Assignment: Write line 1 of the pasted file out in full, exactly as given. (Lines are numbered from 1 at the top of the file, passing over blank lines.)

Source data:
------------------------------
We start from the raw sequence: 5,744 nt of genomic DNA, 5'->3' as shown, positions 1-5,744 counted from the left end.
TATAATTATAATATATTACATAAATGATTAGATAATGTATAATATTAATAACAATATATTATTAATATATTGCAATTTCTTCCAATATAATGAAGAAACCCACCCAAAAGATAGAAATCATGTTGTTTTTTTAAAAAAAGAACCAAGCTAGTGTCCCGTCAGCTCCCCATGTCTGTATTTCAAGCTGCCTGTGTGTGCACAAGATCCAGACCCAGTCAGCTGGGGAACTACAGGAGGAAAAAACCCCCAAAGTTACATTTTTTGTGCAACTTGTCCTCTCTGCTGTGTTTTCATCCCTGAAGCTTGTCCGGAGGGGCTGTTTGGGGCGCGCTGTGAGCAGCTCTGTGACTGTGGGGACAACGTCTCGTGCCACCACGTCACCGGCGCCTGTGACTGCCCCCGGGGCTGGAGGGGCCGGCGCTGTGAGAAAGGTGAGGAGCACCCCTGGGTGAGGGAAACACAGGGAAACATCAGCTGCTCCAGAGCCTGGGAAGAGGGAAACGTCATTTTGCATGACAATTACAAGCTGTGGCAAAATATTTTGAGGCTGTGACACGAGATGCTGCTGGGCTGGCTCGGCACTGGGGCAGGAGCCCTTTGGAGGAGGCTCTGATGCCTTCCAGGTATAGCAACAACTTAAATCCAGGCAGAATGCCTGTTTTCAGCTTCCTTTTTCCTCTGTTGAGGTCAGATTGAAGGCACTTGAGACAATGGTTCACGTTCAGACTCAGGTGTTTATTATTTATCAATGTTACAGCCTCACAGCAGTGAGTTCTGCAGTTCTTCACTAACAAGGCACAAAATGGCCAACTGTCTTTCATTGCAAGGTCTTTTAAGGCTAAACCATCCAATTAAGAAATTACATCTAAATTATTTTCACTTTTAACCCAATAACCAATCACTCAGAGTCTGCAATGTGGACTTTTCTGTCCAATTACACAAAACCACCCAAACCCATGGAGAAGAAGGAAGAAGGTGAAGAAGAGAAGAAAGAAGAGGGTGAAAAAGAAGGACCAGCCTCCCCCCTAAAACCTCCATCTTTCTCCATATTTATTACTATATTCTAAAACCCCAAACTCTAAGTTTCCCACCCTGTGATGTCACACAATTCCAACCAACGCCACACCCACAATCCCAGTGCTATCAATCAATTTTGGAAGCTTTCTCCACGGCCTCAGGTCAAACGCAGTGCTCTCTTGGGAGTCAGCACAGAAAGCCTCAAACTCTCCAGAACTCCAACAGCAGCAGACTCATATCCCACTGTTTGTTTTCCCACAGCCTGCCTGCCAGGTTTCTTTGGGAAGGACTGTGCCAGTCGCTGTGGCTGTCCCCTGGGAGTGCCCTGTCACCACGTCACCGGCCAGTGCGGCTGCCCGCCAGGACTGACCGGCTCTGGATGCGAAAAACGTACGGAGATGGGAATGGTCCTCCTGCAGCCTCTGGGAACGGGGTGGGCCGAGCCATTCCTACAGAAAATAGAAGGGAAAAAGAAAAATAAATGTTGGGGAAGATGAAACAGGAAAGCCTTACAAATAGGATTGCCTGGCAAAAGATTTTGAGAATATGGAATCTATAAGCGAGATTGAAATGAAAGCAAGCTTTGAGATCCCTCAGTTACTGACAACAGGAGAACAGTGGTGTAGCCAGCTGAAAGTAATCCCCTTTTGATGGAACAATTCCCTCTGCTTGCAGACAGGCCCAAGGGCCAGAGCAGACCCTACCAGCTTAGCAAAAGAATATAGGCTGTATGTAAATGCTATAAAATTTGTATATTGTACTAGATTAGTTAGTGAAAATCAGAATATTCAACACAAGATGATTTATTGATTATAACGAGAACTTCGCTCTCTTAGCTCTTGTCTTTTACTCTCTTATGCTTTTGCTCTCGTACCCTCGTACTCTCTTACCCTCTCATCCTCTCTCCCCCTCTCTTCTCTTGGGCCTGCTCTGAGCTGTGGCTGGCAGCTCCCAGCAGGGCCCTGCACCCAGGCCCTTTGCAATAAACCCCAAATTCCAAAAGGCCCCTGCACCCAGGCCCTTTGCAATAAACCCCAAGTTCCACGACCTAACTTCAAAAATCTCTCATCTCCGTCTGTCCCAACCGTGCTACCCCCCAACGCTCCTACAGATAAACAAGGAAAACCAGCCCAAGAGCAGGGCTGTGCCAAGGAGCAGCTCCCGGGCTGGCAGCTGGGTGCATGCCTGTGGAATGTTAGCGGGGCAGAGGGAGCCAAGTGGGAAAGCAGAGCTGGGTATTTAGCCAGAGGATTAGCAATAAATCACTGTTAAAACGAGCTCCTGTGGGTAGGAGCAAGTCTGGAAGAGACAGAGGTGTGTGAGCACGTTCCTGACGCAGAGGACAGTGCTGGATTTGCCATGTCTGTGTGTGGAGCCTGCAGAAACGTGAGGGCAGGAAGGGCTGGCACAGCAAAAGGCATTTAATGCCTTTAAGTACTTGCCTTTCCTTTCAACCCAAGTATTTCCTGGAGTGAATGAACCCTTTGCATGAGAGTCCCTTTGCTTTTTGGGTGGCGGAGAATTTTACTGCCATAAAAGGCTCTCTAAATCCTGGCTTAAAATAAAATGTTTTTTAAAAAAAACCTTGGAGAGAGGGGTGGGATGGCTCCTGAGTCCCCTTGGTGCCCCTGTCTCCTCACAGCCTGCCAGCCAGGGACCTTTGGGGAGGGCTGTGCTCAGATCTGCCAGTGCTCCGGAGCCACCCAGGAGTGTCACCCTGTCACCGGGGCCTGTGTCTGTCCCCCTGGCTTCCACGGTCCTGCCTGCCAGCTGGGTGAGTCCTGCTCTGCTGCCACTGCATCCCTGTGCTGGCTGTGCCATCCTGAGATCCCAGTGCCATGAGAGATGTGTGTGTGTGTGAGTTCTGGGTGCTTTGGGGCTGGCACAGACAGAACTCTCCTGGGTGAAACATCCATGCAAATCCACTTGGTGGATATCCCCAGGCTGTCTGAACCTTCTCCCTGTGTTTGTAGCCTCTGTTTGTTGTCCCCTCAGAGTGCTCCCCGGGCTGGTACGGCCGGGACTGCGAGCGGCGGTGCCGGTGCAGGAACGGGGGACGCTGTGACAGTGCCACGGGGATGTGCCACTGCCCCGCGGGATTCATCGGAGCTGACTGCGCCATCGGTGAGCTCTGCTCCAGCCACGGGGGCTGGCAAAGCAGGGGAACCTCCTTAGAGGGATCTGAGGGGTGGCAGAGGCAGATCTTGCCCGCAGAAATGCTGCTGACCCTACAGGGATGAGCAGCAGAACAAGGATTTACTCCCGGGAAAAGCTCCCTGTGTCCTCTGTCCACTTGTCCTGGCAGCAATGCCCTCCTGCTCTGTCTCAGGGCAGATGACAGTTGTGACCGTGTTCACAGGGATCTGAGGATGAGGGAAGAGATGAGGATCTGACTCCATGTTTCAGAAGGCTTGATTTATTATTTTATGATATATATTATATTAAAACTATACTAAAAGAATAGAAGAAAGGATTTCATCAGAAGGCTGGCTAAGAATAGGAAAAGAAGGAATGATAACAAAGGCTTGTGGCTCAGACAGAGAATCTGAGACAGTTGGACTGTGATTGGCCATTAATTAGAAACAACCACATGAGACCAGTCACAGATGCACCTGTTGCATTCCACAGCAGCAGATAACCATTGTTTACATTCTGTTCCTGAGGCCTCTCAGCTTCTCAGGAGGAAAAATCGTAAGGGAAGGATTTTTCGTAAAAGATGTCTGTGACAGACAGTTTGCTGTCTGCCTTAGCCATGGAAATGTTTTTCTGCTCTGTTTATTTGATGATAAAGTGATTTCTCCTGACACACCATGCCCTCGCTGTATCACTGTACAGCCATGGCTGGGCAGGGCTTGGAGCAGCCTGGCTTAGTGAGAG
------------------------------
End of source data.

We start from the raw sequence: 5,744 nt of genomic DNA, 5'->3' as shown, positions 1-5,744 counted from the left end.